Yes. I am gloating a little bit. There is a little lettuce plant growing by the compost bucket in the middle of the bed, one growing in the bed by the wall and a couple growing on the ground outside the bed. We’ll be eating lettuce until we turn green.
I took a picture of the new asparagus bed. But, right now it’s just dirt.
The old bed has been swallowed up by honeysuckle and overshadowed by a mimosa tree. It was never as enthusiastic a producer as I had hoped. And when I finally looked up how to grow asparagus in NC clay instead of taking the advice of someone gardening in another part of the state, I learned that asparagus likes sandy soil that drains well. I had essentially planted it so that it would drown.
Lowe’s has Mary Washington crowns for sale, 5 in a box. I bought 5 boxes and returned 2. 15 crowns seem well spaced in the 40″ X 87″ bed. I put 2 bags of mushroom compost on top of them. Since the beds are raised, drainage isn’t going to be a problem.
Chuck planted lettuce in the 5″ x 6″ holes around the outside edge.
I started Beauregard sweet potatoes a couple of months ago and have put 3 slips in my raised bed this morning. I put 3 eyes of a Yukon Gold Irish potato in the other end. I stuck the rest of the eyes in empty-ish places along the iris/blueberry fence row.
I had already planted nasturtium seeds in the holes in the cinder blocks along one long and one short side..
5 Arkansas Little Leaf climbing cucumbers have gone in the center holes on the other long side. 6 bush cucumbers have gone in the other holes, 3 at each end. One of the Arkansas Little Leafs didn’t sprout. But the Mexican Sour Gherkins are volunteering in their holes. I have 4 bamboo poles in holes and I have a bottom row of string ready for the cukes to begin climbing.
I have pulled my carrots so I can plant 2 rows of the Glass Corn popcorn seeds I managed to produce last year. I’ve put them in the middle of that bed. The garlic needs to grow another month or so, so I’m leaving it alone. I”ll put the jalapenos in there when they are bigger. There are 4 spindly plants in little pots, right now.
Chuck’s carrots are bigger and more consistent, so I’ll make a huge dessert this afternoon with my multicolored ones. I hope they keep the colors when they cook. Purple okra doesn’t.
The sunchokes are coming up like crazy, so the bees should have a nice treat this Fall.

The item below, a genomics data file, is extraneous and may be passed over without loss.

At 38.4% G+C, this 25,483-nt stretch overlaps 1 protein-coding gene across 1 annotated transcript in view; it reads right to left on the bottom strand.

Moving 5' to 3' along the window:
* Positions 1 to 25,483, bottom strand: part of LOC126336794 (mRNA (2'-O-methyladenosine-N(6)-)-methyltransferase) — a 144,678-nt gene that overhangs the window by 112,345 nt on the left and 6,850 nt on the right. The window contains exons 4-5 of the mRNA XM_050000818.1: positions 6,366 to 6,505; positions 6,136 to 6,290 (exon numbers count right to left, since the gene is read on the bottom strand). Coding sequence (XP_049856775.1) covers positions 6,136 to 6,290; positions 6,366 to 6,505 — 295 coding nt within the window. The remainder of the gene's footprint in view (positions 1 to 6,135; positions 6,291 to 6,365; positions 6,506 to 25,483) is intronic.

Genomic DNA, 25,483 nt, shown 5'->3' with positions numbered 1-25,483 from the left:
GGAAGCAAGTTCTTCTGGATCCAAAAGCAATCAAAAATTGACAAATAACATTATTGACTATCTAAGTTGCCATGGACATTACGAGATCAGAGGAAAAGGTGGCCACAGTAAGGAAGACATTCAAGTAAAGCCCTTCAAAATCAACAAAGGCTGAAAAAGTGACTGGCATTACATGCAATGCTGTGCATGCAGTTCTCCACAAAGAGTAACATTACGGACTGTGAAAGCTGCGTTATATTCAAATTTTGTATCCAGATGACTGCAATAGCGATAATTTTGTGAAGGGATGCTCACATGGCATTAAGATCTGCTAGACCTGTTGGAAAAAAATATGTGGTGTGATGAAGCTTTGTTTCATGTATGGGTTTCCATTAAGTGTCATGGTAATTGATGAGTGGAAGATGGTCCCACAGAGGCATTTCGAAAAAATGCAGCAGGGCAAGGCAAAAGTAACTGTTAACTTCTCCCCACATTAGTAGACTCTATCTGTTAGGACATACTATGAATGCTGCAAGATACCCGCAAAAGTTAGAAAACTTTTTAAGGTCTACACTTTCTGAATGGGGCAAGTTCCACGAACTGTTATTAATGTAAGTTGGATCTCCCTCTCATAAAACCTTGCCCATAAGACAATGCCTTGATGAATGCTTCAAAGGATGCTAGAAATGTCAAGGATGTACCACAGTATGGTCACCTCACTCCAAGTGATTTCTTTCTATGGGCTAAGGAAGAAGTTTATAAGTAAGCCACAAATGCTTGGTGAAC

Roses and kiwis are putting out new growth.
Dill seeds are sprouting in the herb bed.
Columbines are blooming in the front.
We have bitty plums forming and one peach.
Lilacs will not be blooming this year. Their buds froze.
Iris buds are popping up, And one has even opened.
I have started my sweet potato slips for 2015.
I always have some “fingerling” sweet potatoes left over from a harvest. In 2013, I was able to bake them and have 5 cups of sweet potato ready to use later. In 2014, the harvest was slim and there were only a half a dozen.
As I left them lying around waiting for an inspiration for what to do with them, one started to sprout. So, I stuck it in a jar of water with some toothpicks and it is making green. When they are 3 of 4 inches tall, I’ll pop them off the potato and straight into the water to form roots. Then, I’ll have them ready for planting after the last frost.
Now, the rest have little sproutlets. I wonder who I can give them to.
I have decided that the cucumbers that look like teensy watermelons have to be eaten fresh or made into sour/dill pickles. They just don’t work with sugar.
The jar on the right is dill pickles.
The jar on the left is sweet pickle raisins that are too hard to use in anything. I tried simply pouring boiling sweet pickle solution over them rather than going through the “tenderizing” procedure that ordinary cucumbers require. That was no more effective than using the original method I learned from my grandmother.
I don’t really care for fresh cucumbers. I don’t hate ’em. There is no spit-that-out-it’s-nasty reaction. I just tend to eat around them in salads. But, I do love them pickled. My paternal grandmother’s sweet pickles are the best in the world, hands down. But, pickling in general is a new trick I am learning.
I have a coworker who is a pickling god and he has inspired me to experiment. I have pickled jalapeños and banana peppers and those have turned out well. (Equal parts vinegar and water, boiling poured into jars stuffed with peppers, lidded and flipped over to seal as they cool.)
A couple of years ago, I saw pictures online of some bitty cucumbers that look like thumb-size watermelons. On investigation, I learned that they are called Mexican sour gherkins. I got a packet of seeds and Chuck put them in one of the raised beds this summer.
Two important things to know about these cucumbers. One, they are climbers. Two, they will consume your garden given half a chance. They tried to eat the bed they were in and when I tried to lift them up to some bamboo poles that Ursula brought me, they were putting out extra roots. Next year, they get something to climb on from the beginning.
When I tried pickling them, I didn’t take the tininess into consideration. I turned them into sweet pickle raisins. And, no, you cannot use those little rocks for anything. I think that if I will put boiling sweet pickle solution on them and leave them a little while, they will work.
I did make dill pickles with them and they are tasty. I stuck a couple of cloves of garlic in a couple of half pint jars that I had filled with whole cucumbers, shook about a tablespoon of dried dill in each one and poured boiling 50% vinegar over them. A couple of weeks later, I took a jar to my dad and we tried them out.